Polymer-polymer nanocomposite membranes as breathable barriers with electro-sensitive permeability

Hong Chen, Aflal M. Rahmathullah, Giuseppe R. Palmese, Yossef A. Elabd

Research output: Chapter in Book/Report/Conference proceedingConference contribution

6 Scopus citations


In this study, a new class of membranes has been developed, which is based on a polymer-polymer nanocomposite that consists of nanodomains of hydrophilic polyelectrolyte gels within a hydrophobic polymer host matrix. The hydrophobic host matrix provides a mechanically strong, durable, flexible barrier, while the polyelectrolyte provides a highly water permeable (breathable) membrane. A co-continuous morphology ensures transport across the membrane in the ionic phase. Two membrane concepts have been developed: (1) nanopore-filled membranes and (2) nanofiber encapsulated membranes. Nanopore-filled membranes entail the synthesis of nanoporous polymers that are subsequently filled (via graft polymerization) with polyelectrolyte gels, while nanofiber encapsulated membranes consist of fabricating polyelectrolyte nanofiber meshes (via electrospinning) that are subsequently encapsulated in a durable barrier material. A key feature in these membranes is responsiveness, where the nanoscale cocontinuous phase of ionic gel can contract and expand in response to electrical stimuli providing "tunable" permeability valves - maximum water permeability in non-threat situations and reduced agent permeability in situations when a chemical threat is imminent. This responsive behavior (electro-sensitive permeability) was demonstrated in the nanopore-filled membranes, where the membranes were nearly impermeable to dimethyl methylphosphonate (DMMP; a simulant of the nerve agent Sarin) with the application of a low voltage and selectively permeable with the removal of voltage. In addition to responsive behavior, nanopore-filled membranes showed intriguing properties, such as a 10 times higher selectivity (water/agent permeability) compared to current standard materials used in chemical protective clothing with a high water vapor transmission rate (breathable) and mechanical strength similar to the matrix membrane in both dry and hydrated state, unlike the bulk ionic gel, which was many orders of magnitude lower in strength in the hydrated state. Also, successful synthesis of nanofiber encapsulated membranes was demonstrated.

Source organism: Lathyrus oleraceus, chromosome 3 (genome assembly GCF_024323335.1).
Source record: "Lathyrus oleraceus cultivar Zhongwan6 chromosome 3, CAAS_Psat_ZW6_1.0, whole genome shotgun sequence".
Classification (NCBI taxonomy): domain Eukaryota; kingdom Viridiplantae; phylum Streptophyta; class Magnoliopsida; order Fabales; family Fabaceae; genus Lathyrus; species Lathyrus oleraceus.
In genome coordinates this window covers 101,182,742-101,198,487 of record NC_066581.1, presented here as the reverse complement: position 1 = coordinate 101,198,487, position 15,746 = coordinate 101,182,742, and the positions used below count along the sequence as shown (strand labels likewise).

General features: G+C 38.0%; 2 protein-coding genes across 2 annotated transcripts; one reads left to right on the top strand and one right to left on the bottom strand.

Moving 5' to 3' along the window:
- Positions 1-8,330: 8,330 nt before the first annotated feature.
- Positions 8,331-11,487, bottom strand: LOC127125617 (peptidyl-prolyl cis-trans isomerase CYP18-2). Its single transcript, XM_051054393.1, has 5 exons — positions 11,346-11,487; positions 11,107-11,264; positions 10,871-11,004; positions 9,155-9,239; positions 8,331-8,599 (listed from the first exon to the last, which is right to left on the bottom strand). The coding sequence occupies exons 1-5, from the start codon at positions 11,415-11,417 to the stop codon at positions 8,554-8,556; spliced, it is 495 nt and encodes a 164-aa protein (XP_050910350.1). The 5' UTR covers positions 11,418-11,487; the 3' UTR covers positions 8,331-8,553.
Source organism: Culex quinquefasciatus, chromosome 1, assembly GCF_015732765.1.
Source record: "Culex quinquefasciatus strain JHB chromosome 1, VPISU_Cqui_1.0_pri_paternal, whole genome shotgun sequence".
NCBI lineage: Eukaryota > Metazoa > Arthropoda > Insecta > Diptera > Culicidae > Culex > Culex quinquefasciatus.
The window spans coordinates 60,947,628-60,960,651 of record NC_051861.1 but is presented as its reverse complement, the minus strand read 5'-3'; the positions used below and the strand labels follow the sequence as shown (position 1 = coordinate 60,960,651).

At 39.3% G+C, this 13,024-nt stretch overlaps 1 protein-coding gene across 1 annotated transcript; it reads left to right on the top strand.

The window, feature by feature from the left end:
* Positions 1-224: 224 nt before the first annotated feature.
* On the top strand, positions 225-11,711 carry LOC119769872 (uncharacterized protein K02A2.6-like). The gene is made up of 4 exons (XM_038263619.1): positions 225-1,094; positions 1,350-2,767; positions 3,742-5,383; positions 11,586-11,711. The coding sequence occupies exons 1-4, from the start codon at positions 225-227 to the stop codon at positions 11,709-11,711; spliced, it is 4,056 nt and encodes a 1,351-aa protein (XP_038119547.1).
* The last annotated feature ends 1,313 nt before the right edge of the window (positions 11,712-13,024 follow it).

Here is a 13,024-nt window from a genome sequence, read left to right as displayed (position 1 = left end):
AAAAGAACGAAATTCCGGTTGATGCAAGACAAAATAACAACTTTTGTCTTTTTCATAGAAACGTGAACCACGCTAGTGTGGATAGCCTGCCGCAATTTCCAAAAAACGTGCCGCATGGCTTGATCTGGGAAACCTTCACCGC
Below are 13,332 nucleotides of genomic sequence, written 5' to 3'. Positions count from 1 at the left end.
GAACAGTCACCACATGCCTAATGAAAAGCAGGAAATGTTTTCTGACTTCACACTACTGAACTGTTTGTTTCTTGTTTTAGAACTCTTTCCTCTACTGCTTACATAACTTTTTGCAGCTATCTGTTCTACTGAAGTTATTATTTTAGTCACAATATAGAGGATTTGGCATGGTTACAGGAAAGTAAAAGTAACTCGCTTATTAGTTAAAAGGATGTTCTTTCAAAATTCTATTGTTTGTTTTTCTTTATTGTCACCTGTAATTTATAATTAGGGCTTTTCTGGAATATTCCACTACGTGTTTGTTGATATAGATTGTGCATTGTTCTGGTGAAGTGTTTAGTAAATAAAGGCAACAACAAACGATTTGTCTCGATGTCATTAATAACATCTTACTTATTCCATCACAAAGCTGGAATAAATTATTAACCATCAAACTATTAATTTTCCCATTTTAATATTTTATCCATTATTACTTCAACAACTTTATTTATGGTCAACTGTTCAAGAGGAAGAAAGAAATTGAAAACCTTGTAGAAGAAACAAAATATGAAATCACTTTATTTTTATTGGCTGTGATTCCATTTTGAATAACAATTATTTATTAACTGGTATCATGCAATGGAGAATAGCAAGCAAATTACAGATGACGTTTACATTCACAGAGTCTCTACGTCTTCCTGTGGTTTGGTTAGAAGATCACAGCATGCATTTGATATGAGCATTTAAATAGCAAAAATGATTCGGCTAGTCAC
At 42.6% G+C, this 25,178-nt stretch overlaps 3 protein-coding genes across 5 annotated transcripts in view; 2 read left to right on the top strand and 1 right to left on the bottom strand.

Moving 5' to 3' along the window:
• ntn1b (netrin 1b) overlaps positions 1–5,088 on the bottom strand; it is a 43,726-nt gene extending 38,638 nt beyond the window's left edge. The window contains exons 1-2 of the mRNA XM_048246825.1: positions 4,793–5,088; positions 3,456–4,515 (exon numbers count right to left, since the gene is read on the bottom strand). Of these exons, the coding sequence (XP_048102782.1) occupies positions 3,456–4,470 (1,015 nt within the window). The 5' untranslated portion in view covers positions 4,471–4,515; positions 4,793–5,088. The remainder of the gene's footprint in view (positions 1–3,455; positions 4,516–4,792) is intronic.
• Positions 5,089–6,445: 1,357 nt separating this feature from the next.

Original languageEnglish (US)
Title of host publicationNanoscience and Nanotechnology for Chemical and Biological Defense
PublisherAmerican Chemical Society
Number of pages16
ISBN (Print)9780841269811
StatePublished - Dec 11 2009
Externally publishedYes

Publication series

NameACS Symposium Series
ISSN (Print)0097-6156
ISSN (Electronic)1947-5918

All Science Journal Classification (ASJC) codes

  • Chemistry(all)
  • Chemical Engineering(all)


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